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Rise of Cultural Nationalism in the late 18th & early 19th centuries

By Chris Peterson,2014-04-08 21:17
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Rise of Cultural Nationalism in the late 18th & early 19th centuries

    ththRise of Cultural Nationalism in the late 18 & early 19 centuries

    AP History

    Narratives & examples:

    Literature:

    ; textbooks, educational sources based around American train of thought (Geography Made Easy by Jedidiah Morse; American Spelling

    Book by Noah Webster; An American Dictionary of the English Language

    by Noah Webster {Webster’s titles exemplify his nationalism}; famous writers such as Washington Irving w/ Ichabod Crane and Rip Van Winkle;

    Mercy Otis Warren and the 3-vol. History of the Revolution; Mason

    Weems and Life of Washington)

    ; early start on initializing a strong American national spirit and education

    ; Noah Webster said (about the American schoolboy), “As soon as he opens his lips, he should rehearse the history of his own country; he should lisp the praise of liberty, and of those illustrious heroes and statesmen who have wrought a revolution in her favor.” – strong

    nationalist

    ; almost ironically, with Federalists mostly out of power, NATIONALISM

    grew stronger cultural independence from Britain and world through art, literature, education, etc.

    ; rigid, traditional forms of art no more casual, realistic, American art

    now current & common

    ; American mind being opened to new ideas which became inherently and singularly American (religion: deism, naturalism) traditional religion

    lost many followers after Revolution; never regained in full ; noble ideas for American form of education; never really worked out to Jefferson’s aspirations (Lancastarian system) but public education eventually grew

    Cultural Nationalism Essay

     The late eighteenth and early nineteenth centuries were an interesting era in American history. Ironically, with the Federalists nearly completely out of power, Cultural Nationalism took its hold on American society. The American people opened the gateway to cultural independence and distinctiveness through literature, art, religion, and education during the Jeffersonian Era.

     The literature of the late eighteenth and early nineteenth centuries exemplified the American spirit perhaps more than any other factor. Noah Webster, who wrote two educational source-books, was a strong nationalist and ensured that there was no doubt of this. Including one key word in his titles, An American Dictionary of the English Language and American Spelling Book,

    separated these references from all previous ones. Webster’s American books

    established the English language in an American sense. So substantial was Noah Webster’s contribution that copies of Webster’s Dictionary can be found in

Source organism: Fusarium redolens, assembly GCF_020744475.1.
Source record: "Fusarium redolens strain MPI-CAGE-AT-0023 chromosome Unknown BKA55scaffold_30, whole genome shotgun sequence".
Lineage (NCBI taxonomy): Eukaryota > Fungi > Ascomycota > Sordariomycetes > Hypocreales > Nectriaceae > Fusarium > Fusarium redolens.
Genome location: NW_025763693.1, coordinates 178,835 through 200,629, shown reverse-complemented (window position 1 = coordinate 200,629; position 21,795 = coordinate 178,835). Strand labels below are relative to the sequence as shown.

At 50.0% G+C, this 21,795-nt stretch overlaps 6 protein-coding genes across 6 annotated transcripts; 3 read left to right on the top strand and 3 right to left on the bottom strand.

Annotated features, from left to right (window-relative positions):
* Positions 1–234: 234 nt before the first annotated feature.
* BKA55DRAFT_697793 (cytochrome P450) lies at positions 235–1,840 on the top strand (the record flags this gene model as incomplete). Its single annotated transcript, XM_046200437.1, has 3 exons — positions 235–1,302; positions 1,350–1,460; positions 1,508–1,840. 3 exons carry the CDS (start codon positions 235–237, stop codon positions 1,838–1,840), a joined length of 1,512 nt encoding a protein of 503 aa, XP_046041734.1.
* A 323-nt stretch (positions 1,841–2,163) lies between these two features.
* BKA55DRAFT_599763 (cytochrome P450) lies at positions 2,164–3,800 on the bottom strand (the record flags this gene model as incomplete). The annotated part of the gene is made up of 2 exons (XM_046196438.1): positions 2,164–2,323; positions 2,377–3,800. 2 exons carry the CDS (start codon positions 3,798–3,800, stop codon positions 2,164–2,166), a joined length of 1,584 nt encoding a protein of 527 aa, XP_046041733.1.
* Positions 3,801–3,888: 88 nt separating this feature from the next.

almost every classroom and library in America. As Webster once said, “[The American schoolboy,] as soon as he opens his lips, he should rehearse the history of his own country; he should lisp the praise of liberty, and of those illustrious heroes and statesmen who have wrought a revolution in her favor.” Webster, though, was not the only prominent American writer of this time. The famous Washington Irving wrote what was, and still is, some of the most recognized early American fiction. Distinguished by characters like Ichabod Crane and Rip Van Winkle, Irving’s stories are still read and told today. Other less famous, but still important, writers include Mason Weems and Mercy Otis Warren. Weems wrote Life of Washington, which included the ever-famous

    story of George Washington and the cherry tree, while Warren completed a three-volume documentary called History of the Revolution. Cultural

    Nationalism was surely influenced by literature at this time, as seen by these examples.

     Art of the Jeffersonian Era was of a casual and relaxed manner. Pieces such as Bargaining for a Horse by William Sidney Mount and Kindred Spirits by

    Asher Durand show great contrast to paintings similar to the stiff, rigid, and traditional Ann Pollard, which was painted in 1721. This style of art became

    distinctively and singularly American in taste, characteristic of the new nation and no other.

     Traditional religions suffered greatly after the Revolution. This was due, possibly, to the Anglicans being British supporters and the Quakers being opposed to individual liberty. Another harmful element to religions such as Anglicanism was the separation of church and state. This became a fatal blow to traditional practices and the groups who freed themselves from England to practice in America were now finding that their religions were breaking up. Ideas from the Enlightenment such as deism, humanism, and naturalism influenced the American mind. The Second Great Awakening and revivalism contributed to a small recovery of traditional practices of religion but never again did they fully gain their previous involvement in social or cultural issues. The ability to worship freely and choose religions made America even more distinct.

     An American form of public education was a hope of Jefferson and his followers. The Lancastarian system, educating a student to a certain point then having them take a test to establish if they would continue in educational endeavors, never succeeded but the essential idea of public education stayed alive and produced the public shooling America has today.

     Cultural Nationalism was indeed a strong influence on American literature, art, religion, and education in the Jeffersonian Era. Many saw the establishment of American spirit necessary and began early in the country’s history. The seed

    of America’s cultural roots was planted early so as to grow the culture of society as known today.

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